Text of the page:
You’ve all heard the saying—buyers are liars! Most of them are NOT liars; they just don’t know what questions to ask when they sign a contact and apply for a mortgage.
If you are the agent representing the buyer, you need to make sure that they qualify for the mortgage. While the loan officer may not be able to share some of their financial details with you (Right of Privacy Act), there is no rule out there that says they can’t tell YOU about themselves, their credit scores and basic information, so you can determine if it’s going to be a slam-dunk deal—or even be able to close on time.
Do you have a pre-approval letter? Watch for the date. Is it 6 months old? Read the conditions? Do they have a home to sell? Did the file go through automated underwriting or did the loan officer just review the paperwork and give his/her opinion.
Whose names are going to be on the loan? You see this all the time—two buyers sign a contract, but because of credit or some other issue, only one buyer ends up signing the paperwork. Of maybe they had to add a co-mortgagor. They will also hose up your title work if you don’t have the correct names on the title order.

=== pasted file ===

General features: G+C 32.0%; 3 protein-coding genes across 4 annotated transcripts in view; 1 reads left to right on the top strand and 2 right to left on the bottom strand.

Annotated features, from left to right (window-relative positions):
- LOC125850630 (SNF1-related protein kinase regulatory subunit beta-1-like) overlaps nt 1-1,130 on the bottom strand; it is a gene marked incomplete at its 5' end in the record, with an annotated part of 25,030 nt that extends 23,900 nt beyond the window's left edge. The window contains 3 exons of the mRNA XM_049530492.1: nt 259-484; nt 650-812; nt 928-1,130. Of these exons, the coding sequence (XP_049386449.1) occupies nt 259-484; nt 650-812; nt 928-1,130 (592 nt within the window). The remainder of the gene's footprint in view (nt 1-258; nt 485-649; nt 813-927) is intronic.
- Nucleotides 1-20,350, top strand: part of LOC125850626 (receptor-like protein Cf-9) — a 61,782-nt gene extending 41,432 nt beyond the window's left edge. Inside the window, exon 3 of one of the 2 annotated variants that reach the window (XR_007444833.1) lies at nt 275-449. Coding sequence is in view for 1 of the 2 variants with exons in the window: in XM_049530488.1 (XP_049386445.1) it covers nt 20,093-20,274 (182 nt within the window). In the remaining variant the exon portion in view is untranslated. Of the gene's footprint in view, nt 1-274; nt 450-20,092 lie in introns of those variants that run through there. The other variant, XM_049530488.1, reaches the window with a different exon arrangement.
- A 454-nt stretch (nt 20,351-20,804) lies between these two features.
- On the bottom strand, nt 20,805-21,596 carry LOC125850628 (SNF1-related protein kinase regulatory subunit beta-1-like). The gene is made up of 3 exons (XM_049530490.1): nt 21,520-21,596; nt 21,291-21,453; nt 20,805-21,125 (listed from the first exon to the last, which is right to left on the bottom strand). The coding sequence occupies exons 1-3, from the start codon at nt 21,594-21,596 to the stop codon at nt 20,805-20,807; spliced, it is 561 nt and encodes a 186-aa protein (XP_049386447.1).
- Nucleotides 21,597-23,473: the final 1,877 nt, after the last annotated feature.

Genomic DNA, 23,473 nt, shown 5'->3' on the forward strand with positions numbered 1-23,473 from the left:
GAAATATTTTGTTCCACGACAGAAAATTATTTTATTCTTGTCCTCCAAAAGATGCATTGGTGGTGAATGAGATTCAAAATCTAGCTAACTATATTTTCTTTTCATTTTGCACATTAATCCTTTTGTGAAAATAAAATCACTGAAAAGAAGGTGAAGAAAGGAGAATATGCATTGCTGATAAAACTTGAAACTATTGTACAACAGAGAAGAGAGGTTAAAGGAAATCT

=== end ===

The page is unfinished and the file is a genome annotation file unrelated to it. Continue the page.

Where do they work and how do they earn their income? Are they hourly, salary, part-time, self-employed? How long have they been on the job? Getting a loan approved for someone who is self-employed can be tricky. Oh, and if someone tells you that they just started their career in sales and “were promised” that they would make a lot of money, that’s a red flag, too.
What are your three credit scores? While the loan officer may not be able to tell you, ask the buyer to share it with you. Lenders use the middle score as the basis for a loan approval and it should be in the 680 plus range or they are going to have trouble getting approved for a loan.
Is the money for your down payment and closing costs in your bank account right now? If not, where is it coming from and how long before it will be deposited. If they are getting a gift, there is more paperwork needed that may delay the closing date.
What type of loan are you approved for? This is where you’ll need to check the contract again. It may say they have applied for a “conventional loan” and if they were switched to an FHA loan by the loan officer, FHA has its own set of rules that have to be followed.
Of course, there are so many other questions you could ask, but use this as a starting point when coaching your clients on what you will be asking them to make sure the transaction closes on time.